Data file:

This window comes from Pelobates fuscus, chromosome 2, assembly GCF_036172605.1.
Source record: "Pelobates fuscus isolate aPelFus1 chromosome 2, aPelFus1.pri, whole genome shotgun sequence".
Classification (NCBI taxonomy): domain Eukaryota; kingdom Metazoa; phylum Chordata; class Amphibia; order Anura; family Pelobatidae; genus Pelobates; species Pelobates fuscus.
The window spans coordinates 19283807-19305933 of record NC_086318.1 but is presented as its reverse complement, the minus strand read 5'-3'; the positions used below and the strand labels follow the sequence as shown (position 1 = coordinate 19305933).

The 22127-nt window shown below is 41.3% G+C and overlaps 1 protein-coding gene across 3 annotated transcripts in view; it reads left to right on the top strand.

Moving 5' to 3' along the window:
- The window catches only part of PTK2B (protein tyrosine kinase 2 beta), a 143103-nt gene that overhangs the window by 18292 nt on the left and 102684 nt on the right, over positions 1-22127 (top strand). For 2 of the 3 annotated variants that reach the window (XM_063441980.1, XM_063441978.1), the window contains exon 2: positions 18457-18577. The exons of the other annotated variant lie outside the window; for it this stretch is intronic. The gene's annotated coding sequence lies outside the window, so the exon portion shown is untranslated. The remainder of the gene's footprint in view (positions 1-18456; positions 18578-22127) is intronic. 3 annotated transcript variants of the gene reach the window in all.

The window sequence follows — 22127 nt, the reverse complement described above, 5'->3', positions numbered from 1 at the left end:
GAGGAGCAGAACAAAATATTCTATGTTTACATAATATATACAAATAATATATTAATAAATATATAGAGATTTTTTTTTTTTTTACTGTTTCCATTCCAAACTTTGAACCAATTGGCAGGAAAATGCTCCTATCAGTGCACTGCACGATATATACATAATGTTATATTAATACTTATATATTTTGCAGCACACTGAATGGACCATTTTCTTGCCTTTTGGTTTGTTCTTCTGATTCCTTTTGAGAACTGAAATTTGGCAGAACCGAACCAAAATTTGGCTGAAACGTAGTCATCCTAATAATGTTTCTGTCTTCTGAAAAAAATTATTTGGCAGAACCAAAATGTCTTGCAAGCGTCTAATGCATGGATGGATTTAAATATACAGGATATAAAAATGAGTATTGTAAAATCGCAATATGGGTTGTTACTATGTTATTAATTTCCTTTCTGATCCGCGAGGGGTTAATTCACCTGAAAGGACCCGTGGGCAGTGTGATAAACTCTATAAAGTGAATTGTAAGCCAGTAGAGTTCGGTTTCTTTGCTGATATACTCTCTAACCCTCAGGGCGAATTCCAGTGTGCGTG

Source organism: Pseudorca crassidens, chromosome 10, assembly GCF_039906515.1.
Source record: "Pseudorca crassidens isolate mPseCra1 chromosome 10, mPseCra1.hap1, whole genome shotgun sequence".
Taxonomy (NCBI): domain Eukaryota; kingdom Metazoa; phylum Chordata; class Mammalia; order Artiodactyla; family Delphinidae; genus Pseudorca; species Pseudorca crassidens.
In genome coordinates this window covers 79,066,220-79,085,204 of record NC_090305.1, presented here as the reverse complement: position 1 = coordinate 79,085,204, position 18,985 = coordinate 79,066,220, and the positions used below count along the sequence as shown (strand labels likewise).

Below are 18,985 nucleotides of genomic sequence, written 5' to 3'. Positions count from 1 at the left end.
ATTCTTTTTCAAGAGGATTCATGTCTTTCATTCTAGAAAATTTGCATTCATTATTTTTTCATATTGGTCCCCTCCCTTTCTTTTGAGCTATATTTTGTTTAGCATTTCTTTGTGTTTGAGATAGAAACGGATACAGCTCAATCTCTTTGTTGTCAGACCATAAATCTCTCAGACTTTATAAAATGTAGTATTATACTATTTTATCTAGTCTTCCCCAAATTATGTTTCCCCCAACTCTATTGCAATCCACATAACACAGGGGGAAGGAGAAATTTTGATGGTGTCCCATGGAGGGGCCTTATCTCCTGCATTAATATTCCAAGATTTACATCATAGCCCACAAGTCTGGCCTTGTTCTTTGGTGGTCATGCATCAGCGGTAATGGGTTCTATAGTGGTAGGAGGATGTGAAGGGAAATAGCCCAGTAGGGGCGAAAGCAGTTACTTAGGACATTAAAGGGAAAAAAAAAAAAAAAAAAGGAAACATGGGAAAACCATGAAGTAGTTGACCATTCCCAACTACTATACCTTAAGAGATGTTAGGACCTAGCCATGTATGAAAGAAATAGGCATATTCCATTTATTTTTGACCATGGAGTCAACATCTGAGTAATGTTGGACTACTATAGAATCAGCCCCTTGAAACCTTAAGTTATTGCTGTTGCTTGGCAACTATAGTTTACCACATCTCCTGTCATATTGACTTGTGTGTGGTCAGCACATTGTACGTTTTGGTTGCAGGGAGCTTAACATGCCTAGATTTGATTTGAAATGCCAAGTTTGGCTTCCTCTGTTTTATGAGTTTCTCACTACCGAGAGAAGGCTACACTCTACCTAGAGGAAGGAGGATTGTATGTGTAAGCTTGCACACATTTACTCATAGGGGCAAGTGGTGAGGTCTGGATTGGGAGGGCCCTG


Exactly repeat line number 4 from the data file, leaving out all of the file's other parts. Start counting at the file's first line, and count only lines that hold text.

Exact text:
The window spans coordinates 19283807-19305933 of record NC_086318.1 but is presented as its reverse complement, the minus strand read 5'-3'; the positions used below and the strand labels follow the sequence as shown (position 1 = coordinate 19305933).